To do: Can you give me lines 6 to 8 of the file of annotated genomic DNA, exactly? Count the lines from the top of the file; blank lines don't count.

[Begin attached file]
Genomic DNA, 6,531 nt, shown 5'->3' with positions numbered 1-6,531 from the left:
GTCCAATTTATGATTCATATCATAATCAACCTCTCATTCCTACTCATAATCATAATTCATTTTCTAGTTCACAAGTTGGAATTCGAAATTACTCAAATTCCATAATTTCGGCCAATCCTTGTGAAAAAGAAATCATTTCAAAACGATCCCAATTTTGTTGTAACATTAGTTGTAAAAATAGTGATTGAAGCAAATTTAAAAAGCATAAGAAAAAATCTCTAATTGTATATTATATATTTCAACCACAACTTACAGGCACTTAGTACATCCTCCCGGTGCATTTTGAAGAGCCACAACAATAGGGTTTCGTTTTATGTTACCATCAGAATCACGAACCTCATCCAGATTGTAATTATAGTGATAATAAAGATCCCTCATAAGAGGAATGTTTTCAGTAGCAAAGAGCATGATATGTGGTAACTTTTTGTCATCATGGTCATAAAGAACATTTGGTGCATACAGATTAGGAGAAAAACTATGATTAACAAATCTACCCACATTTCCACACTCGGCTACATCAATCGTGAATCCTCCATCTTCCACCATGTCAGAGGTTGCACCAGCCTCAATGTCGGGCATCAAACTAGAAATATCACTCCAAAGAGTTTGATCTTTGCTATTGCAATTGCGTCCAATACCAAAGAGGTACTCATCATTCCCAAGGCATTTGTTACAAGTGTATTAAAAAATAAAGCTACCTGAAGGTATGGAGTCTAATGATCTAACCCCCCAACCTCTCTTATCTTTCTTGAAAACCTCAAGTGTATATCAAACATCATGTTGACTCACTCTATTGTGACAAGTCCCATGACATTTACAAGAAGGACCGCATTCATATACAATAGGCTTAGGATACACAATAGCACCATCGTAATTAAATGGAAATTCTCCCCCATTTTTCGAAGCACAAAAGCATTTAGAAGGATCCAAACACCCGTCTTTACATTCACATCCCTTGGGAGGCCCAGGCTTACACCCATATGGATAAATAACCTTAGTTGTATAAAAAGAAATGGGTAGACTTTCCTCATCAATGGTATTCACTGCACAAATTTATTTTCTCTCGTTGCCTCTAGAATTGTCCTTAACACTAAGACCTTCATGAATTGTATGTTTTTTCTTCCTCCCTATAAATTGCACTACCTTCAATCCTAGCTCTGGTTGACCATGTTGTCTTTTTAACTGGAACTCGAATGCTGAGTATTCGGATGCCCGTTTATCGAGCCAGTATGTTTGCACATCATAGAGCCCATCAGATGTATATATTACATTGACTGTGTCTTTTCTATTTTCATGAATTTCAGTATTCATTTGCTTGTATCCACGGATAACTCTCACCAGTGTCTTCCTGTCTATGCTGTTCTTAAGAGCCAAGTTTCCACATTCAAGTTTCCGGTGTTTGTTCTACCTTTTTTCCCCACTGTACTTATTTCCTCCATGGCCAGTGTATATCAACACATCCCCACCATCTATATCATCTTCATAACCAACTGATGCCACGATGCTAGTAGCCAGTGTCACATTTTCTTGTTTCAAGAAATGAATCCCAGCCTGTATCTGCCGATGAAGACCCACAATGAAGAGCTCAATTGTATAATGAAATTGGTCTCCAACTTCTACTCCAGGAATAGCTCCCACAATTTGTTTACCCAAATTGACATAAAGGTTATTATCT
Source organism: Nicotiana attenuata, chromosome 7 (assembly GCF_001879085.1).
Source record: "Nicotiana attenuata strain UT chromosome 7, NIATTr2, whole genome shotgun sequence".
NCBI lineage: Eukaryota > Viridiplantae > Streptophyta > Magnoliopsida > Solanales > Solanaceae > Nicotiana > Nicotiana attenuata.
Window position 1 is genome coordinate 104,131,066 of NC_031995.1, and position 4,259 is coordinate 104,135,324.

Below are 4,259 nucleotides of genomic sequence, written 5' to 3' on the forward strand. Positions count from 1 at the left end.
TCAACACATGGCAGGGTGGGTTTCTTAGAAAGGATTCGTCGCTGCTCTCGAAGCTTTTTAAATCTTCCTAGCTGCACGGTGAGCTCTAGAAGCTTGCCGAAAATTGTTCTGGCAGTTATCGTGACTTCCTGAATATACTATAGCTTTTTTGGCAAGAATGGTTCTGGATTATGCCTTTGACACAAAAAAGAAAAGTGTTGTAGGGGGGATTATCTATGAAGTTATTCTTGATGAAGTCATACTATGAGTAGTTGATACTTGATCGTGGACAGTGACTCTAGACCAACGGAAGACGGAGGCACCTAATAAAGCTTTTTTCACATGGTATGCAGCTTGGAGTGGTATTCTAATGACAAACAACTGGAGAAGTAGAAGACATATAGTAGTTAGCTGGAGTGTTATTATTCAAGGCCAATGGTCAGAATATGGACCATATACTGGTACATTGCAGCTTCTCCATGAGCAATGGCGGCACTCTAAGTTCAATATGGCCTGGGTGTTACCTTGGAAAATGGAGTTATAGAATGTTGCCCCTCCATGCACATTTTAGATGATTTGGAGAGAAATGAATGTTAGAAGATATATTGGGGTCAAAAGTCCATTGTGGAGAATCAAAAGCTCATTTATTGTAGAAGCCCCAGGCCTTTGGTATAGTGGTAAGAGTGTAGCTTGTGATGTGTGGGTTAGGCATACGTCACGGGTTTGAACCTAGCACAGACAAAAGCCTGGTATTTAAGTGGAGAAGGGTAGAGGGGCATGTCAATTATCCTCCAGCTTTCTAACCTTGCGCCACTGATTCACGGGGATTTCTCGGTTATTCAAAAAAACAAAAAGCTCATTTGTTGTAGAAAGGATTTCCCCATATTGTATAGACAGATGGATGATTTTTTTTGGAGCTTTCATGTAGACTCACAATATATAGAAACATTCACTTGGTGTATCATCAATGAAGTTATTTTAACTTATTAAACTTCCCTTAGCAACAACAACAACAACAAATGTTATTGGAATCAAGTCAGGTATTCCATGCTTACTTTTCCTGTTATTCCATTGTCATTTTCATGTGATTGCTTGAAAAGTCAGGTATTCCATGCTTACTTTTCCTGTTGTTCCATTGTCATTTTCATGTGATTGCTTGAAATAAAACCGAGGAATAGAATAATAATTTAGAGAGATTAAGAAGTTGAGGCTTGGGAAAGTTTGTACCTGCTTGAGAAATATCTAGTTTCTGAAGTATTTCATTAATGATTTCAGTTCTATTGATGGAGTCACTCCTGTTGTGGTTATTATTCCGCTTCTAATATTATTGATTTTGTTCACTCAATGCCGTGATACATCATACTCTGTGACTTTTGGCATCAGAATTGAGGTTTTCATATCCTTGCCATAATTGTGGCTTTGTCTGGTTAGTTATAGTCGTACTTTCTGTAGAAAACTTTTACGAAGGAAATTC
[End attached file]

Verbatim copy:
Window position 1 is genome coordinate 104,131,066 of NC_031995.1, and position 4,259 is coordinate 104,135,324.

Below are 4,259 nucleotides of genomic sequence, written 5' to 3' on the forward strand. Positions count from 1 at the left end.
TCAACACATGGCAGGGTGGGTTTCTTAGAAAGGATTCGTCGCTGCTCTCGAAGCTTTTTAAATCTTCCTAGCTGCACGGTGAGCTCTAGAAGCTTGCCGAAAATTGTTCTGGCAGTTATCGTGACTTCCTGAATATACTATAGCTTTTTTGGCAAGAATGGTTCTGGATTATGCCTTTGACACAAAAAAGAAAAGTGTTGTAGGGGGGATTATCTATGAAGTTATTCTTGATGAAGTCATACTATGAGTAGTTGATACTTGATCGTGGACAGTGACTCTAGACCAACGGAAGACGGAGGCACCTAATAAAGCTTTTTTCACATGGTATGCAGCTTGGAGTGGTATTCTAATGACAAACAACTGGAGAAGTAGAAGACATATAGTAGTTAGCTGGAGTGTTATTATTCAAGGCCAATGGTCAGAATATGGACCATATACTGGTACATTGCAGCTTCTCCATGAGCAATGGCGGCACTCTAAGTTCAATATGGCCTGGGTGTTACCTTGGAAAATGGAGTTATAGAATGTTGCCCCTCCATGCACATTTTAGATGATTTGGAGAGAAATGAATGTTAGAAGATATATTGGGGTCAAAAGTCCATTGTGGAGAATCAAAAGCTCATTTATTGTAGAAGCCCCAGGCCTTTGGTATAGTGGTAAGAGTGTAGCTTGTGATGTGTGGGTTAGGCATACGTCACGGGTTTGAACCTAGCACAGACAAAAGCCTGGTATTTAAGTGGAGAAGGGTAGAGGGGCATGTCAATTATCCTCCAGCTTTCTAACCTTGCGCCACTGATTCACGGGGATTTCTCGGTTATTCAAAAAAACAAAAAGCTCATTTGTTGTAGAAAGGATTTCCCCATATTGTATAGACAGATGGATGATTTTTTTTGGAGCTTTCATGTAGACTCACAATATATAGAAACATTCACTTGGTGTATCATCAATGAAGTTATTTTAACTTATTAAACTTCCCTTAGCAACAACAACAACAACAAATGTTATTGGAATCAAGTCAGGTATTCCATGCTTACTTTTCCTGTTATTCCATTGTCATTTTCATGTGATTGCTTGAAAAGTCAGGTATTCCATGCTTACTTTTCCTGTTGTTCCATTGTCATTTTCATGTGATTGCTTGAAATAAAACCGAGGAATAGAATAATAATTTAGAGAGATTAAGAAGTTGAGGCTTGGGAAAGTTTGTACCTGCTTGAGAAATATCTAGTTTCTGAAGTATTTCATTAATGATTTCAGTTCTATTGATGGAGTCACTCCTGTTGTGGTTATTATTCCGCTTCTAATATTATTGATTTTGTTCACTCAATGCCGTGATACATCATACTCTGTGACTTTTGGCATCAGAATTGAGGTTTTCATATCCTTGCCATAATTGTGGCTTTGTCTGGTTAGTTATAGTCGTACTTTCTGTAGAAAACTTTTACGAAGGAAATTC